There are now just over 60 days to go until the 22 July 2013 AIFMD implementation date. It has been a busy month since the last update.
In the UK, where most hedge fund managers manage non-European hedge funds domiciled in the Cayman Islands, there are signs that many managers plan to make use of the UK’s flexible interpretation of AIFMD’s one year transitional provision. Managers appear to accept that this might be at the expense of not being able to market their funds through private placement to certain non-UK, EU professional investors for several months. In return, it will allow managers more time to implement the directive, let others learn from being ‘first movers’, and avoid the remuneration provisions until 2014. Having said this, the FCA confirmed in a joint AIFMD Town Hall meeting with HM Treasury on Friday 17th May that some 180 – 200 UK managers had still indicated (in response to the March AIFMD survey) they intended to adopt early. The FCA also confirmed it will issue the UK variation of permission application forms within the next two weeks, and will endeavour to turn around applications from early adopters within one month.
There has been no further guidance from ESMA, including guidance anticipated around the Annex IV reporting requirements. In the UK, HM Treasury has issued amended AIFMD regulations. Third country AIFM’s, such as US managers, will now also be able to make use of the one year transitional period for marketing. In addition, post the transitional period, marketing to UK investors will now be subject to FCA notification, not pre-approval, requirement. The UK will no longer apply AIFMD to sub-threshold managers. In Germany, it has been reported marketing via private placement will still be possible, contrary to previous expectations, subject to registration with the local regulator, BaFIN.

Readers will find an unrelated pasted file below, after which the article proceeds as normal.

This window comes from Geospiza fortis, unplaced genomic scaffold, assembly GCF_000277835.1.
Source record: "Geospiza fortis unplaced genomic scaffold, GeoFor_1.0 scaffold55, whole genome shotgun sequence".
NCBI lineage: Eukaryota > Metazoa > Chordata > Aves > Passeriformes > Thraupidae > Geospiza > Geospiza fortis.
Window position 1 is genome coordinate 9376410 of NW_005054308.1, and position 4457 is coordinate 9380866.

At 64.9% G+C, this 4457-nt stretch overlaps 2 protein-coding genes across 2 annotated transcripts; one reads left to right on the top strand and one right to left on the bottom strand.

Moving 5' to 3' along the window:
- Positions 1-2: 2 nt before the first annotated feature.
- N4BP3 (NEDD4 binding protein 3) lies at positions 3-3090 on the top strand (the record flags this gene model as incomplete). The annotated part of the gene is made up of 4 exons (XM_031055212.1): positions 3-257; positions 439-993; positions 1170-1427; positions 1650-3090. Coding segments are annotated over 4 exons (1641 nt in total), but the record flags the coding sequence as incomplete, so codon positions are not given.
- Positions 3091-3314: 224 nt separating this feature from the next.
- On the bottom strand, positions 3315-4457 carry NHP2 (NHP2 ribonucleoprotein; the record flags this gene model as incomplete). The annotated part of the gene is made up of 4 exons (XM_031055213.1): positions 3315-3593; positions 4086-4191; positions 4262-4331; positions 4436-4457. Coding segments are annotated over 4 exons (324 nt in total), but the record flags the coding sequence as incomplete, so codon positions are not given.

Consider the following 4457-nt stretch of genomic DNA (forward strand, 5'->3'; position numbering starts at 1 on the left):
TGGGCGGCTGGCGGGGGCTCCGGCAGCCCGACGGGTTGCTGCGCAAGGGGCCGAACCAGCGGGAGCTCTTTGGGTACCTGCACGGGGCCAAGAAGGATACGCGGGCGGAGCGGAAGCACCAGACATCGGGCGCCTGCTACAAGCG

Switzerland and Brazil are still the only countries to have agreed AIFMD co-operation agreements. There are reports that a number of offshore jurisdictions, including the Cayman Islands, are meeting with ESMA later this month with a view to entering co-operation agreements before 22 July.
Prime brokers and depositaries continue to negotiate a ‘Day One’ AIFMD depositary model for EU AIFs. Under AIFMD a depositary is permitted to delegate its functions and to contractually discharge its liability to a delegate provided there are objective reasons for doing so. The Central Bank of Ireland has this week indicated that there will be high bar to justify contractual discharge. HM Treasury has removed an element of the gold-plating around the so-called ‘depositary-lite’ duties, which impact the large number of EU AIFM of non-EEA AIF marketed to EU investors. More than one firm can now be appointed but it appears any UK entity may require an appropriate FCA depositary authorization.
The FCA was due to issue its third consultation paper in May and also consult on the Remuneration Guidelines. The FCA confirmed in the Town Hall meeting that they are now focused on their AIFMD Policy Statement which they still aim to publish during June. There was no firm indication of timing in relation the remuneration consultation but, from other reports, this could now be July at the earliest.
Finally the Irish Central Bank has now opened its doors to AIFM applications for Irish managers and reiterated its commitment to authorizing early adopters by 22 July.
As with all of AIFMD, the devil is in the detail and a lot of uncertainty remains. But with the July deadline looming, there is a flurry of activity and the mist is at least starting to clear.